Master innovation management (MIT) is a practice that helps organizations manage change better and faster. It's not just a new tool or a different way of doing things. MIT is based on the understanding that innovation is a continuous, journey-based process with four essential stages: ideation, experimentation, development, and deployment.
Ideation is when you come up with new ideas. Experimentation is when you test those ideas to see if they work. Development is when you make them real by turning them into products or services. And finally, deployment is when you put those products or services into the world. You can also search online for more information about Master Innovation Management.
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There are a few key principles of MIT:
1. Master what you do best. Innovation happens when an organization Leverages its strengths to solve problems it knows better than anyone else. This means staying focused on what you do well and not trying to do too many things at once.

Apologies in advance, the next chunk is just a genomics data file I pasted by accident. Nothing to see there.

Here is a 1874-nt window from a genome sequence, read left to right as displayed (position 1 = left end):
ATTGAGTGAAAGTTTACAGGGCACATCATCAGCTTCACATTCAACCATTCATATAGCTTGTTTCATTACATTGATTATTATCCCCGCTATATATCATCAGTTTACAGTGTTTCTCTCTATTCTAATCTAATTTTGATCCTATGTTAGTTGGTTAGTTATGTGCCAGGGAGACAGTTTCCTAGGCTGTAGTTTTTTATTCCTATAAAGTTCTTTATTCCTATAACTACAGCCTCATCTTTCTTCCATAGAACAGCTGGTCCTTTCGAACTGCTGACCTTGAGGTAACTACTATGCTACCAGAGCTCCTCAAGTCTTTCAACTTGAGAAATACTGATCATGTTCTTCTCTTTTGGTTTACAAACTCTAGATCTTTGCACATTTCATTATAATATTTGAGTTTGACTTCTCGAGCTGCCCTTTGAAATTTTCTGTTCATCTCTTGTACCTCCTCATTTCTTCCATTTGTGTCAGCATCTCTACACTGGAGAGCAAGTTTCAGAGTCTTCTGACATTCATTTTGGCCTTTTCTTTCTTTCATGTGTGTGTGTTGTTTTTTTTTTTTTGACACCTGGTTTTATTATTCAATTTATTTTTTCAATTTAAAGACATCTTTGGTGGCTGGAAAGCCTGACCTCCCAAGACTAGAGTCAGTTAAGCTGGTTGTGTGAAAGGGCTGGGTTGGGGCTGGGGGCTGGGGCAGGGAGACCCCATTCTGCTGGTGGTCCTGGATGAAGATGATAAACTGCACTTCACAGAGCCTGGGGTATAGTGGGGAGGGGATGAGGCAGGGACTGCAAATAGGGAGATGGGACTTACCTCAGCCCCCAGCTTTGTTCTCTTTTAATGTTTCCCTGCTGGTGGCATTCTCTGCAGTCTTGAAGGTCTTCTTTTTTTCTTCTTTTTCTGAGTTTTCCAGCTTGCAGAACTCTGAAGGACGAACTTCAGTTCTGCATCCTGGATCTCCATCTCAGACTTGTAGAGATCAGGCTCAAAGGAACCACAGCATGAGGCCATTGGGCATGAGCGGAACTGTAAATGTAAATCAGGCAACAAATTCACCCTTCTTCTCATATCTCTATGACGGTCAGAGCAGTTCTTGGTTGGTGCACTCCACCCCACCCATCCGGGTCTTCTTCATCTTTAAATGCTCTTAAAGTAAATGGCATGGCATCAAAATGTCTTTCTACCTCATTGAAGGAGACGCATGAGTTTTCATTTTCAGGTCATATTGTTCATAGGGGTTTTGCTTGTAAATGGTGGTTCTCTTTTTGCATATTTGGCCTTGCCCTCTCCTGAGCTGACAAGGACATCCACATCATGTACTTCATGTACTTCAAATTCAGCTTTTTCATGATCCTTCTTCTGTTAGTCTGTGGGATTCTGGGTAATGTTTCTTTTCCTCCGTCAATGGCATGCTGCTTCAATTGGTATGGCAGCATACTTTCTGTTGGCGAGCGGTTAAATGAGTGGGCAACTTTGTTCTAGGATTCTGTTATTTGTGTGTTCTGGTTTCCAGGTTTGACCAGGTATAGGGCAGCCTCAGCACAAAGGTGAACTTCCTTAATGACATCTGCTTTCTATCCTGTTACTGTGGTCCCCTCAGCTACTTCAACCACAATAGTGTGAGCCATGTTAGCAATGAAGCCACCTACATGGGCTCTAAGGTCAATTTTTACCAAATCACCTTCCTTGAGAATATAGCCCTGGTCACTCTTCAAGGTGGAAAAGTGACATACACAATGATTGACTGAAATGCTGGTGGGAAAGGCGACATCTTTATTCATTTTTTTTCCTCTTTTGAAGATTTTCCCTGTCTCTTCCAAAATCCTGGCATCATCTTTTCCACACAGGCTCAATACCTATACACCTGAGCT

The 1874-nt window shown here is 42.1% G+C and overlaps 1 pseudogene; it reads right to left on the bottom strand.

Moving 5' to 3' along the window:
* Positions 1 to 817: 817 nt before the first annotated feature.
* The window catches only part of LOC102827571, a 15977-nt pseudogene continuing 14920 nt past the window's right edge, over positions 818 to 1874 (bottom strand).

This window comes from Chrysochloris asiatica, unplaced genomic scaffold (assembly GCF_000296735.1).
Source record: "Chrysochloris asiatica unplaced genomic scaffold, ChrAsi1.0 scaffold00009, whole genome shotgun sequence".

2. Embrace uncertainty. Innovation involves risk – both known and unknown – and successful organizations learn to live with this uncertainty by embracing learning opportunities and being open to change.
3. Build bridges between disciplines. Innovation doesn’t come from a single area of expertise; it comes from combining different disciplines to create something new and unique.
You can even search online for more information about master innovation management.